one million tonnes a year from 500 000 tonnes last year, but only about 420
000 tonnes of fertiliser will be produced in 2002.

      But Kachere said fertiliser firms had the capacity to export.

      "We are optimistic that we will be able to satisfy local and outside
market needs. The ministries responsible for our plight are nearly close to
accepting our offer," he said.

      Kachere said although price controls were a major setback for
fertiliser companies, if prices were reviewed frequently to take into
account rising production costs, manufacturers would be able to remain in

      "The government should constantly review the price controls in line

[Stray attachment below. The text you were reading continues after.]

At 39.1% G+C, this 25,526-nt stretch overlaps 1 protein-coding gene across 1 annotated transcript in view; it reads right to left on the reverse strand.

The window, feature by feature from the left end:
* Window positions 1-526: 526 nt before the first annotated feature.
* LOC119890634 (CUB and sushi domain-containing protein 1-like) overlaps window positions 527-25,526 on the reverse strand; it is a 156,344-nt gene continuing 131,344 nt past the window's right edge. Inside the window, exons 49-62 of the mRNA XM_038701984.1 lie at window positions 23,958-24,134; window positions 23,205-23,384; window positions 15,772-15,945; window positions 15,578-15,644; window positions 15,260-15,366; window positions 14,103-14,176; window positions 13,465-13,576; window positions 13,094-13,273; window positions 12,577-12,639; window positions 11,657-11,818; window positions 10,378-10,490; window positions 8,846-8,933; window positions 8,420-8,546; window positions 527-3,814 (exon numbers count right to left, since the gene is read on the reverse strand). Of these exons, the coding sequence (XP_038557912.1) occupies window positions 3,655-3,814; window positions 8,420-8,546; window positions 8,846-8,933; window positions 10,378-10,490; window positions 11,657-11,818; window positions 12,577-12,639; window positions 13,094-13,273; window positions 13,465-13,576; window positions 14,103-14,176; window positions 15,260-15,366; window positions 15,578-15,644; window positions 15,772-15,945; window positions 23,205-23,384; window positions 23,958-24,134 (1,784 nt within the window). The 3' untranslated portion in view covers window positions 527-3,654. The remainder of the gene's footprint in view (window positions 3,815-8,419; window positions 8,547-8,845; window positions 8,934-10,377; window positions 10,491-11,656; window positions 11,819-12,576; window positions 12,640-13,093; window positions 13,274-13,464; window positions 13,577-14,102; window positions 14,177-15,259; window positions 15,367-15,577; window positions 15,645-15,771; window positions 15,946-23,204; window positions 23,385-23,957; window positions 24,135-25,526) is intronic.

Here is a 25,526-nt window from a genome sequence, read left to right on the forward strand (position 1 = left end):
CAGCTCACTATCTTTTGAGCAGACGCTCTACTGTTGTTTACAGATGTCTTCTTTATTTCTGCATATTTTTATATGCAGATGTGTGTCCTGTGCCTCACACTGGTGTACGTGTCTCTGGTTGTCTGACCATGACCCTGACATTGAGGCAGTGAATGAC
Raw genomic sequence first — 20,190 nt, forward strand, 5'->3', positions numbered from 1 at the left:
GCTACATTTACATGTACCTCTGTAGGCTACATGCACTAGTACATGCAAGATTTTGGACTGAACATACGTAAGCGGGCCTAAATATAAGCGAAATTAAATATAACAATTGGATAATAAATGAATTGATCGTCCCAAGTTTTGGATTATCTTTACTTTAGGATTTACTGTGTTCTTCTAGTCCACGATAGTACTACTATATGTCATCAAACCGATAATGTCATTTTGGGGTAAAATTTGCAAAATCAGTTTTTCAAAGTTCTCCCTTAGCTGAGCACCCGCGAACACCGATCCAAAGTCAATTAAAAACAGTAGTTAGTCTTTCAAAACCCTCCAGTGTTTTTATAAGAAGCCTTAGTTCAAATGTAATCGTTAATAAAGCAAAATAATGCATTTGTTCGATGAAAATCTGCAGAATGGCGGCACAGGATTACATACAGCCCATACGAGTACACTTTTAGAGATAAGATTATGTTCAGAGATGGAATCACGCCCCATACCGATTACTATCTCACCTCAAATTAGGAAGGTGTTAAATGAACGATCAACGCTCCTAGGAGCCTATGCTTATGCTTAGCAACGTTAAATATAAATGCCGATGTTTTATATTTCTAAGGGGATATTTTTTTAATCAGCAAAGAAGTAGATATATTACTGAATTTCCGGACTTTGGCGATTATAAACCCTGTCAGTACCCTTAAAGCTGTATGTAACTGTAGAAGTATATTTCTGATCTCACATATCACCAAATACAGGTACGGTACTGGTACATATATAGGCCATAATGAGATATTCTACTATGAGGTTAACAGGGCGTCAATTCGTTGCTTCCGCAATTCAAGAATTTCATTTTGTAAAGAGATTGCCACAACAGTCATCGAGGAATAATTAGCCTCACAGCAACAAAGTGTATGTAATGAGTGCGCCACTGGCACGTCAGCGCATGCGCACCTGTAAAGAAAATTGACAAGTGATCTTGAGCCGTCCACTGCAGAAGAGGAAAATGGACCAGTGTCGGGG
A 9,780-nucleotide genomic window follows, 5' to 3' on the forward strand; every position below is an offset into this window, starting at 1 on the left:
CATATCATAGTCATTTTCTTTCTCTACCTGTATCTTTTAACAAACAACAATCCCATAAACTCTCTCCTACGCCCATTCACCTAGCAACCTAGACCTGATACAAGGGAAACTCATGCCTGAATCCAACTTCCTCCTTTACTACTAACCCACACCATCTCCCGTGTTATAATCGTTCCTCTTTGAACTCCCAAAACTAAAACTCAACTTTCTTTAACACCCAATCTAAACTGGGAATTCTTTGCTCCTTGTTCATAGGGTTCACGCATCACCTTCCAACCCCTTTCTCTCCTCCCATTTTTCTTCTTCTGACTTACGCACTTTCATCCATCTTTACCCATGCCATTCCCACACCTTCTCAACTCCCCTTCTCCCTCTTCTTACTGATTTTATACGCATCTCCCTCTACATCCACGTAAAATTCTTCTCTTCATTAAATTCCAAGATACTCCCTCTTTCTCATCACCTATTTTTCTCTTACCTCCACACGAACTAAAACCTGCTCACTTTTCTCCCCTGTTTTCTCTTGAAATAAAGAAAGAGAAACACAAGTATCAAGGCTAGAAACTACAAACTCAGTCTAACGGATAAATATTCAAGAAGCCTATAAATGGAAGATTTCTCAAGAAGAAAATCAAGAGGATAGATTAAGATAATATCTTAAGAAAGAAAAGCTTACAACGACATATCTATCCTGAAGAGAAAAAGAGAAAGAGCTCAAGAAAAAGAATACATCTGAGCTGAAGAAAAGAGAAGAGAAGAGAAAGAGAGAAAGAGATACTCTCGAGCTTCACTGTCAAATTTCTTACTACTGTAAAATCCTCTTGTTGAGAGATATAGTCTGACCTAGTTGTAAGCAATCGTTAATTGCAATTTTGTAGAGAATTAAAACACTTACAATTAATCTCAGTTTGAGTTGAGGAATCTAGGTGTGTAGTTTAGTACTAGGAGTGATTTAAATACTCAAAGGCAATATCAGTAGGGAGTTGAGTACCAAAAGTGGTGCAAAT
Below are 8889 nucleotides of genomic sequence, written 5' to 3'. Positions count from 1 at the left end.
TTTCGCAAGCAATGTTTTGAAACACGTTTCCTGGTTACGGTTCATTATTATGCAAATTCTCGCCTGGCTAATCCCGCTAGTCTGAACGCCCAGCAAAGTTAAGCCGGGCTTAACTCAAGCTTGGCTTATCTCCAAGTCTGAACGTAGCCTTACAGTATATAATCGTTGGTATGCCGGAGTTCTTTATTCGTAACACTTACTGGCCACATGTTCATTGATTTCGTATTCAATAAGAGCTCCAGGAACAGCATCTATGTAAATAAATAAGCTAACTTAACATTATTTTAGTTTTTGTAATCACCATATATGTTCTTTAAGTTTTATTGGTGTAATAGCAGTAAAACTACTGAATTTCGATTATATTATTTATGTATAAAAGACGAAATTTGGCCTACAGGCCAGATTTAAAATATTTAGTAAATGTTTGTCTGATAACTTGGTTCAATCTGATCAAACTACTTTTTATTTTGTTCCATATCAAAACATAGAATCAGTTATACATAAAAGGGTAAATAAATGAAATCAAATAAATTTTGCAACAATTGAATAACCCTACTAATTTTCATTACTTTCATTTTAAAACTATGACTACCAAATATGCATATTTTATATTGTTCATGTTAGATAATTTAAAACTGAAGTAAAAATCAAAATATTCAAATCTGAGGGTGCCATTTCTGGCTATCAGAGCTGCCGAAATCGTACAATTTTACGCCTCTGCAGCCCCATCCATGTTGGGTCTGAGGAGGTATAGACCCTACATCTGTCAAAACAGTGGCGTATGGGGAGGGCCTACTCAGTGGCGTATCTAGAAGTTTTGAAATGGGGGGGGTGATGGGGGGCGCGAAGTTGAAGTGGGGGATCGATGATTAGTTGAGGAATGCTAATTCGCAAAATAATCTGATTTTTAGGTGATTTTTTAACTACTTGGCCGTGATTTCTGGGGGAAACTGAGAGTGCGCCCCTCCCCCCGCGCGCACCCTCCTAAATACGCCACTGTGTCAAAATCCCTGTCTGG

with escalating costs for fertiliser companies to remain viable," he said
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      Exporters to lobby for special exchange rate

      Staff Reporter
      12/5/2002 9:18:35 PM (GMT +2)

      EXPORTERS will lobby the government in the next few weeks to allow
them a favourable exchange rate for the 50 percent of foreign currency
earnings they are forced to surrender to the Reserve Bank of Zimbabwe, in a
bid to avoid massive company closures next year, it was learnt this week.

      Industry executives told the Financial Gazette that the exporters had
unanimously agreed to determine an exchange rate that would enable them to
remain in business next year despite tough new exchange control measures
that could adversely affect them.

      The Reserve Bank now requires exporters to remit 50 percent of their
earnings and also surrender the remainder to be paid out to companies within